This can be seen through fans emulating their favourite racing drivers, or projecting a simulated version of themselves within video games. The latter is being enabled by recent ‘career mode’ changes to the official F1 video game series, with gamers now able to create and brand their own team, as well as recruit drivers.

Realising that people actively seek out media to satisfy certain needs, alternatively known as ‘Uses and Gratification theory’, sports fans can be seen to use interactive media (like video games and social media) to enhance their sport viewing experiences. Specifically, a 2017 study from Brown et. al exploring concepts of fandom shows that both eSports fans and traditional sports fans are motivated by the qualities of ‘relaxation’ and ‘escapism’ that gaming provides.

With all of this in mind, the growth of the Esports industry – and its prominence within F1 – is hardly surprising. Esports and streaming allows fans to interact with the sport they love in an immersive, digitised way; breaking down the traditional geographical and financial barriers associated with participating in and attending international Grand Prix events.

Esports connects fans to their favourite drivers and teams from the comfort of their own homes, while offering new insights into personal lives and experiences of the sports’ biggest personalities and ambassadors. And finally, it is mutually beneficial to all content providers, sponsors and fans involved, as it acts as a new avenue for promotion and F1-related content.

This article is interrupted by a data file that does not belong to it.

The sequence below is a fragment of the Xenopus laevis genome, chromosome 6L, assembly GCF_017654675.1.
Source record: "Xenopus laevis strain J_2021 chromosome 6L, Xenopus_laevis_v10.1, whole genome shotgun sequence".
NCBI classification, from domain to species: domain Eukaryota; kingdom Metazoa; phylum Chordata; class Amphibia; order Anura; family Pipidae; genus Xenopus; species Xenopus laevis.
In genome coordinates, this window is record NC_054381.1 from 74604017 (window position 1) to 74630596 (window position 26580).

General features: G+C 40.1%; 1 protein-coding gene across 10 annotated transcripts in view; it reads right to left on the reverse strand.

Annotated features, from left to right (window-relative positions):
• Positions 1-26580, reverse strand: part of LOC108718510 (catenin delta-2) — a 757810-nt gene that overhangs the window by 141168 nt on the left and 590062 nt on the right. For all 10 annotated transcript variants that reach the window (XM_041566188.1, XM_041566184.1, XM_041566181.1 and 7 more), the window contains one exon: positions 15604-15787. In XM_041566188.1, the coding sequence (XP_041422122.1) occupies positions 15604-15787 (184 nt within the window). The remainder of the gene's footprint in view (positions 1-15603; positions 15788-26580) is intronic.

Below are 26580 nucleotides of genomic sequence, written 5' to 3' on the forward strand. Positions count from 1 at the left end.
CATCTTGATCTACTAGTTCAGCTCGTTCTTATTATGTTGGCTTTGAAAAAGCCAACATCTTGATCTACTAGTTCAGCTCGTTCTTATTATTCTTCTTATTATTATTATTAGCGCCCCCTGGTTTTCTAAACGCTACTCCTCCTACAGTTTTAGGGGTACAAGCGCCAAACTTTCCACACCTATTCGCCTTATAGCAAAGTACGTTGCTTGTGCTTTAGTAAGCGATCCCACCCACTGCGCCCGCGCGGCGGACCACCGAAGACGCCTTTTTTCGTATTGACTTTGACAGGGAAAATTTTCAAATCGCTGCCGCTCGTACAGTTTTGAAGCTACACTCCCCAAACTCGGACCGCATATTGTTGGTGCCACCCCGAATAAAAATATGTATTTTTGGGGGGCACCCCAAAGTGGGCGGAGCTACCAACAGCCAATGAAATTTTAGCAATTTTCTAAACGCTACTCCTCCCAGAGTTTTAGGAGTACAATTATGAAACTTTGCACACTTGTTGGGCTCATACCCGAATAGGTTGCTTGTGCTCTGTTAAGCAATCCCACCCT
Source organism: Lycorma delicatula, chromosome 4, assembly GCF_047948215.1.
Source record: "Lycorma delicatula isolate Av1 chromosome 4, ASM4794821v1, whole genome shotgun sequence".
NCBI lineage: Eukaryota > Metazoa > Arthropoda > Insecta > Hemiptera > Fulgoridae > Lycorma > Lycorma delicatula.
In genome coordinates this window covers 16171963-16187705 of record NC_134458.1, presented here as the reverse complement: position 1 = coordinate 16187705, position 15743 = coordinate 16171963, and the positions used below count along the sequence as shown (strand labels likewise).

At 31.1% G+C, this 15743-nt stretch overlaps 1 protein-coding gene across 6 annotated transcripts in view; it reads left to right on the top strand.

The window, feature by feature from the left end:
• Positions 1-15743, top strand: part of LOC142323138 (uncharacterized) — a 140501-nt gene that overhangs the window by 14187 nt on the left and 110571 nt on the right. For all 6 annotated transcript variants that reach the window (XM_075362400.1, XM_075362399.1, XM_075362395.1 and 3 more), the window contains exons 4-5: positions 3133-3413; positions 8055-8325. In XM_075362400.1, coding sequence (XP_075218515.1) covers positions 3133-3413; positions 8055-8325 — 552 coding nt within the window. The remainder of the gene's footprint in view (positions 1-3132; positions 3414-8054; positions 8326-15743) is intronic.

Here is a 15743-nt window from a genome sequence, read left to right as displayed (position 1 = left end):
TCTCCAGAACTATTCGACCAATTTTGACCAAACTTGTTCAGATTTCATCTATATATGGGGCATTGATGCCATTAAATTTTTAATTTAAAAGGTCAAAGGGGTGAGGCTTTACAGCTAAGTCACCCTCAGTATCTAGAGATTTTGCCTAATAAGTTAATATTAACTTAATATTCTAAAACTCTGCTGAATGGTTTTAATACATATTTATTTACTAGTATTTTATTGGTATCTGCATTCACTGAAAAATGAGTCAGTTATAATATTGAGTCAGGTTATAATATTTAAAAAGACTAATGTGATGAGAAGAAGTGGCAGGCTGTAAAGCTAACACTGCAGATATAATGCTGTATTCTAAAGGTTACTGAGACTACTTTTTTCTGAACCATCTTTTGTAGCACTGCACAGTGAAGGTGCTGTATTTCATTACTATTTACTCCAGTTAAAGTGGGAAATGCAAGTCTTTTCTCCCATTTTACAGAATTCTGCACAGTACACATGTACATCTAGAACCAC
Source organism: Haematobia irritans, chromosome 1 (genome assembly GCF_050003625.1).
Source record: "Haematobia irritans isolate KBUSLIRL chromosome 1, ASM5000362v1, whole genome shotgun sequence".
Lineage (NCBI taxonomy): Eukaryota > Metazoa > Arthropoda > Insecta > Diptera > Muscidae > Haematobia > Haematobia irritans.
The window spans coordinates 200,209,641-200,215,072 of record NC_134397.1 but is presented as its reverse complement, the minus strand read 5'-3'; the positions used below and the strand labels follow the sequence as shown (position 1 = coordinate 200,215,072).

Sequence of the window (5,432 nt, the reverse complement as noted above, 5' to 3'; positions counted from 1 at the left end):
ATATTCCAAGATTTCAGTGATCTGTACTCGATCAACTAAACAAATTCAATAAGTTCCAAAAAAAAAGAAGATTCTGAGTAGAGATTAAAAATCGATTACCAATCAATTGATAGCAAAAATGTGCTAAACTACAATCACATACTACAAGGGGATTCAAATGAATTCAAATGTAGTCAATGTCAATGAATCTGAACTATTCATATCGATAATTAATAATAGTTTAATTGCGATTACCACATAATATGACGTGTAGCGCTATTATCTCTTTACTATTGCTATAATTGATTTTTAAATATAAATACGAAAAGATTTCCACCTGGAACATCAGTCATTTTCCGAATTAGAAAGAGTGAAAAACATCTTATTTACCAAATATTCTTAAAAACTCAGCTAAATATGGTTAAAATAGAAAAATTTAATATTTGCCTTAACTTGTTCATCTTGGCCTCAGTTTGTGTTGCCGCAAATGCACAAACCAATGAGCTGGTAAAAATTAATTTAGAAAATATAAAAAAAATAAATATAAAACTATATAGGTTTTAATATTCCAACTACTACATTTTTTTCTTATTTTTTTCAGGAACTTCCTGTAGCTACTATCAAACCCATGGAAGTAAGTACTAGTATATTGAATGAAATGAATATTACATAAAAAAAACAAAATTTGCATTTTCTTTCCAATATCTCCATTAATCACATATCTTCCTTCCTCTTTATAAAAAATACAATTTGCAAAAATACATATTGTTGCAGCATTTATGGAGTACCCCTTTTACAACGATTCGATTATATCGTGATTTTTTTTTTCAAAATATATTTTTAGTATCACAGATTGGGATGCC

If all the above has whet your F1 Esports appetite, the second Formula 1 Esports Pro Series event (Rounds 4-6) will take place from 27-28 of October. Coverage starts at 15:30 (BST), and will feature virtual battles at Silverstone, Monza and Spa-Francorchamps.

Will Opmeer be able to keep his two-race winning streak alive? We can only tune in to find out.

Additionally, qualification for the 2022 F1 Esports Series is now open. Until 31 October, participants have the opportunity to qualify for F1 Esports Series: Challengers event – a 12-round online championship streamed on Twitch with the aim of finding future talent. Top-performing gamers elsewhere will see themselves compete within weekly events, the DHL Time Trial and the Women’s Wildcard stages in the hopes of glory.

The competition is open to everyone. So, are you up to the challenge?

Headline Image Credit: McLaren Shadow